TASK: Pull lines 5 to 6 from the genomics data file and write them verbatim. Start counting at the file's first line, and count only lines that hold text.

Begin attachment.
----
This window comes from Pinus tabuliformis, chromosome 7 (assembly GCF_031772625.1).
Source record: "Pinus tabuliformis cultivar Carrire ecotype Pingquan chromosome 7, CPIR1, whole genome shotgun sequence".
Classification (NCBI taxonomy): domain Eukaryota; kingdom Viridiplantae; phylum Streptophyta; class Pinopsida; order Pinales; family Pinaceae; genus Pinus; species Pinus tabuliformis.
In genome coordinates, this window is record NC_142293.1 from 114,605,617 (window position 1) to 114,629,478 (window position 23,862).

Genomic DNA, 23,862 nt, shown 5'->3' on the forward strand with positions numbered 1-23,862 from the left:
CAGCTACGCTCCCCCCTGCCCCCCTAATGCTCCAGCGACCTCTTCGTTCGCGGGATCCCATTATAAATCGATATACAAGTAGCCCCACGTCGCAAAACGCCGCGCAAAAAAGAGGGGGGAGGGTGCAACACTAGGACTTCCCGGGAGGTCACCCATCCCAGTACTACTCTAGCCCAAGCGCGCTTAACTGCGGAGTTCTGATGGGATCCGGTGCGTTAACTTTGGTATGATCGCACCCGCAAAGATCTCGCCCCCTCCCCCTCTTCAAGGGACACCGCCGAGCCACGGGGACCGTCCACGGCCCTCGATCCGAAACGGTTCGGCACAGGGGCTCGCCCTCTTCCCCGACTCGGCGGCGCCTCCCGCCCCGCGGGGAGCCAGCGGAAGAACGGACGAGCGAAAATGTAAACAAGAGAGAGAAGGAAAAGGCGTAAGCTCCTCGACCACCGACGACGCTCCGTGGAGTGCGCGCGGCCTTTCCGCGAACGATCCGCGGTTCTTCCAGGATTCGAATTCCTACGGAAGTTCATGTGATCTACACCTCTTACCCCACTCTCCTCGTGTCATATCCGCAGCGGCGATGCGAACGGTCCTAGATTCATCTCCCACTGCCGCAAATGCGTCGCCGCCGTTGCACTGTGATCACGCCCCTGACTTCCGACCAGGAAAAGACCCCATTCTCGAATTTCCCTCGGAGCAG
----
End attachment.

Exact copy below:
Genomic DNA, 23,862 nt, shown 5'->3' on the forward strand with positions numbered 1-23,862 from the left:
CAGCTACGCTCCCCCCTGCCCCCCTAATGCTCCAGCGACCTCTTCGTTCGCGGGATCCCATTATAAATCGATATACAAGTAGCCCCACGTCGCAAAACGCCGCGCAAAAAAGAGGGGGGAGGGTGCAACACTAGGACTTCCCGGGAGGTCACCCATCCCAGTACTACTCTAGCCCAAGCGCGCTTAACTGCGGAGTTCTGATGGGATCCGGTGCGTTAACTTTGGTATGATCGCACCCGCAAAGATCTCGCCCCCTCCCCCTCTTCAAGGGACACCGCCGAGCCACGGGGACCGTCCACGGCCCTCGATCCGAAACGGTTCGGCACAGGGGCTCGCCCTCTTCCCCGACTCGGCGGCGCCTCCCGCCCCGCGGGGAGCCAGCGGAAGAACGGACGAGCGAAAATGTAAACAAGAGAGAGAAGGAAAAGGCGTAAGCTCCTCGACCACCGACGACGCTCCGTGGAGTGCGCGCGGCCTTTCCGCGAACGATCCGCGGTTCTTCCAGGATTCGAATTCCTACGGAAGTTCATGTGATCTACACCTCTTACCCCACTCTCCTCGTGTCATATCCGCAGCGGCGATGCGAACGGTCCTAGATTCATCTCCCACTGCCGCAAATGCGTCGCCGCCGTTGCACTGTGATCACGCCCCTGACTTCCGACCAGGAAAAGACCCCATTCTCGAATTTCCCTCGGAGCAG